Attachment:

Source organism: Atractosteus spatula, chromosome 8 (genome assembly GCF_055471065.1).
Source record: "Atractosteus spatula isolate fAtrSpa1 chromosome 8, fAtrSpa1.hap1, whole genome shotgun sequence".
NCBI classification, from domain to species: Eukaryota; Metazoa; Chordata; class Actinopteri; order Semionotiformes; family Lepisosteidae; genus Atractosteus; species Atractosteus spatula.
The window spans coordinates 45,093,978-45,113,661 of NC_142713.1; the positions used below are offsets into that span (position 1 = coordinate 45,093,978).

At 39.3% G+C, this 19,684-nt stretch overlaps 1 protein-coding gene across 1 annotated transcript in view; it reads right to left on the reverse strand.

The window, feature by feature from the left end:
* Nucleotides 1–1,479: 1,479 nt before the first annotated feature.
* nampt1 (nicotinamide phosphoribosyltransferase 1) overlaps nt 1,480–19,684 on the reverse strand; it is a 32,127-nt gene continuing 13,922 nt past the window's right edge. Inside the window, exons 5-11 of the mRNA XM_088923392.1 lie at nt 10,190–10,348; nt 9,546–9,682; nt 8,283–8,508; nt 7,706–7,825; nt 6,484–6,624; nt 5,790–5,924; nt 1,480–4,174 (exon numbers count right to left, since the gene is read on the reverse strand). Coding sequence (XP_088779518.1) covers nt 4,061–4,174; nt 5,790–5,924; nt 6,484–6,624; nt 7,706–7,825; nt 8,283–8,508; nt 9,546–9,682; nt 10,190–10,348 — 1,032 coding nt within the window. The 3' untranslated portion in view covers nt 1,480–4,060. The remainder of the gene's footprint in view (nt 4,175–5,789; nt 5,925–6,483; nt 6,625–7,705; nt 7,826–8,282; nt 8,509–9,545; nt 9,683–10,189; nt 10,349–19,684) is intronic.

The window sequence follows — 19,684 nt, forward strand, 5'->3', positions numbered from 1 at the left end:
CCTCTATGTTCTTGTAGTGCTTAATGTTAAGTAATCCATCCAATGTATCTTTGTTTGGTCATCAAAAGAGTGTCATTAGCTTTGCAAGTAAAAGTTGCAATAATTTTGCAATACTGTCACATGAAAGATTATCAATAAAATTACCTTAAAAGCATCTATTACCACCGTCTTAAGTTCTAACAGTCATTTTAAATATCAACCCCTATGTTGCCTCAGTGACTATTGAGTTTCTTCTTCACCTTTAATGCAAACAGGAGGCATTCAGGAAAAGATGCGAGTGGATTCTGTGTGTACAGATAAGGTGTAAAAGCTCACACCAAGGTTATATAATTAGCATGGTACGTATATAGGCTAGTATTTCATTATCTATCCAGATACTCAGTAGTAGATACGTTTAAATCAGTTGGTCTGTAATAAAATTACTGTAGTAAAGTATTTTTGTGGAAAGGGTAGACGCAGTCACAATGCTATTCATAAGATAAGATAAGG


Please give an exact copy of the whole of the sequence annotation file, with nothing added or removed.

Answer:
Source organism: Atractosteus spatula, chromosome 8 (genome assembly GCF_055471065.1).
Source record: "Atractosteus spatula isolate fAtrSpa1 chromosome 8, fAtrSpa1.hap1, whole genome shotgun sequence".
NCBI classification, from domain to species: Eukaryota; Metazoa; Chordata; class Actinopteri; order Semionotiformes; family Lepisosteidae; genus Atractosteus; species Atractosteus spatula.
The window spans coordinates 45,093,978-45,113,661 of NC_142713.1; the positions used below are offsets into that span (position 1 = coordinate 45,093,978).

At 39.3% G+C, this 19,684-nt stretch overlaps 1 protein-coding gene across 1 annotated transcript in view; it reads right to left on the reverse strand.

The window, feature by feature from the left end:
* Nucleotides 1–1,479: 1,479 nt before the first annotated feature.
* nampt1 (nicotinamide phosphoribosyltransferase 1) overlaps nt 1,480–19,684 on the reverse strand; it is a 32,127-nt gene continuing 13,922 nt past the window's right edge. Inside the window, exons 5-11 of the mRNA XM_088923392.1 lie at nt 10,190–10,348; nt 9,546–9,682; nt 8,283–8,508; nt 7,706–7,825; nt 6,484–6,624; nt 5,790–5,924; nt 1,480–4,174 (exon numbers count right to left, since the gene is read on the reverse strand). Coding sequence (XP_088779518.1) covers nt 4,061–4,174; nt 5,790–5,924; nt 6,484–6,624; nt 7,706–7,825; nt 8,283–8,508; nt 9,546–9,682; nt 10,190–10,348 — 1,032 coding nt within the window. The 3' untranslated portion in view covers nt 1,480–4,060. The remainder of the gene's footprint in view (nt 4,175–5,789; nt 5,925–6,483; nt 6,625–7,705; nt 7,826–8,282; nt 8,509–9,545; nt 9,683–10,189; nt 10,349–19,684) is intronic.

The window sequence follows — 19,684 nt, forward strand, 5'->3', positions numbered from 1 at the left end:
CCTCTATGTTCTTGTAGTGCTTAATGTTAAGTAATCCATCCAATGTATCTTTGTTTGGTCATCAAAAGAGTGTCATTAGCTTTGCAAGTAAAAGTTGCAATAATTTTGCAATACTGTCACATGAAAGATTATCAATAAAATTACCTTAAAAGCATCTATTACCACCGTCTTAAGTTCTAACAGTCATTTTAAATATCAACCCCTATGTTGCCTCAGTGACTATTGAGTTTCTTCTTCACCTTTAATGCAAACAGGAGGCATTCAGGAAAAGATGCGAGTGGATTCTGTGTGTACAGATAAGGTGTAAAAGCTCACACCAAGGTTATATAATTAGCATGGTACGTATATAGGCTAGTATTTCATTATCTATCCAGATACTCAGTAGTAGATACGTTTAAATCAGTTGGTCTGTAATAAAATTACTGTAGTAAAGTATTTTTGTGGAAAGGGTAGACGCAGTCACAATGCTATTCATAAGATAAGATAAGG